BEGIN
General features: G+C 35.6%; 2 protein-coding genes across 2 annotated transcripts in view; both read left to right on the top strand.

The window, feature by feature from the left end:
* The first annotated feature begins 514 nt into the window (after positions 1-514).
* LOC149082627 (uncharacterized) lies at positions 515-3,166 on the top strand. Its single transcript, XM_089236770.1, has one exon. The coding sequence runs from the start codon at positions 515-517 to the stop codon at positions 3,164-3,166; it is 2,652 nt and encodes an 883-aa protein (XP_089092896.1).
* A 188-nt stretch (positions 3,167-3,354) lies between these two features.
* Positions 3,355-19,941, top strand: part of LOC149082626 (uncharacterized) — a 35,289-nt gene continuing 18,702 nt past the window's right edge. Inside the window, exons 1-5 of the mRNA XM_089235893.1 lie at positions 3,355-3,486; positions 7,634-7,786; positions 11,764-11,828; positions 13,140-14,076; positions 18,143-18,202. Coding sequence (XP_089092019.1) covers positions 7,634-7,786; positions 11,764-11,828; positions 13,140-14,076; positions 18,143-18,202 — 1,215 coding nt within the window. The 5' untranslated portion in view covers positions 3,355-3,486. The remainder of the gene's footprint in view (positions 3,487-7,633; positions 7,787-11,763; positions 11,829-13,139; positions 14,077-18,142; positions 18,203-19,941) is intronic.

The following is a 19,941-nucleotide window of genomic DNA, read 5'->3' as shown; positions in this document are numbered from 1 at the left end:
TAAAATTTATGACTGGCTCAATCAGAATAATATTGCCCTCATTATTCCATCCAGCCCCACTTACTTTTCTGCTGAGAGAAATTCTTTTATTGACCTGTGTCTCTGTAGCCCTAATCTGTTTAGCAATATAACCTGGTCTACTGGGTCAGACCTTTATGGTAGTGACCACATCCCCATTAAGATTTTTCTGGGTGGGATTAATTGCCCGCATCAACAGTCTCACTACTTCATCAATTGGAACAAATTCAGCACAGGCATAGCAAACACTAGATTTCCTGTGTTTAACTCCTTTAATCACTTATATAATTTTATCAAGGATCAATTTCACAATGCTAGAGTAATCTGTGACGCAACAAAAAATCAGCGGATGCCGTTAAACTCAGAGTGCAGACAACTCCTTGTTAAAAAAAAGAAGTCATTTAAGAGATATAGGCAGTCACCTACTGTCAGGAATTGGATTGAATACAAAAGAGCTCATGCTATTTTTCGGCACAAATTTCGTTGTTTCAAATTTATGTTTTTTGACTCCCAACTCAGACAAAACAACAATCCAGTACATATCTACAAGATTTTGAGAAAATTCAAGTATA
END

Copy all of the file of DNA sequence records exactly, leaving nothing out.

General features: G+C 35.6%; 2 protein-coding genes across 2 annotated transcripts in view; both read left to right on the top strand.

The window, feature by feature from the left end:
* The first annotated feature begins 514 nt into the window (after positions 1-514).
* LOC149082627 (uncharacterized) lies at positions 515-3,166 on the top strand. Its single transcript, XM_089236770.1, has one exon. The coding sequence runs from the start codon at positions 515-517 to the stop codon at positions 3,164-3,166; it is 2,652 nt and encodes an 883-aa protein (XP_089092896.1).
* A 188-nt stretch (positions 3,167-3,354) lies between these two features.
* Positions 3,355-19,941, top strand: part of LOC149082626 (uncharacterized) — a 35,289-nt gene continuing 18,702 nt past the window's right edge. Inside the window, exons 1-5 of the mRNA XM_089235893.1 lie at positions 3,355-3,486; positions 7,634-7,786; positions 11,764-11,828; positions 13,140-14,076; positions 18,143-18,202. Coding sequence (XP_089092019.1) covers positions 7,634-7,786; positions 11,764-11,828; positions 13,140-14,076; positions 18,143-18,202 — 1,215 coding nt within the window. The 5' untranslated portion in view covers positions 3,355-3,486. The remainder of the gene's footprint in view (positions 3,487-7,633; positions 7,787-11,763; positions 11,829-13,139; positions 14,077-18,142; positions 18,203-19,941) is intronic.

The following is a 19,941-nucleotide window of genomic DNA, read 5'->3' as shown; positions in this document are numbered from 1 at the left end:
TAAAATTTATGACTGGCTCAATCAGAATAATATTGCCCTCATTATTCCATCCAGCCCCACTTACTTTTCTGCTGAGAGAAATTCTTTTATTGACCTGTGTCTCTGTAGCCCTAATCTGTTTAGCAATATAACCTGGTCTACTGGGTCAGACCTTTATGGTAGTGACCACATCCCCATTAAGATTTTTCTGGGTGGGATTAATTGCCCGCATCAACAGTCTCACTACTTCATCAATTGGAACAAATTCAGCACAGGCATAGCAAACACTAGATTTCCTGTGTTTAACTCCTTTAATCACTTATATAATTTTATCAAGGATCAATTTCACAATGCTAGAGTAATCTGTGACGCAACAAAAAATCAGCGGATGCCGTTAAACTCAGAGTGCAGACAACTCCTTGTTAAAAAAAAGAAGTCATTTAAGAGATATAGGCAGTCACCTACTGTCAGGAATTGGATTGAATACAAAAGAGCTCATGCTATTTTTCGGCACAAATTTCGTTGTTTCAAATTTATGTTTTTTGACTCCCAACTCAGACAAAACAACAATCCAGTACATATCTACAAGATTTTGAGAAAATTCAAGTATA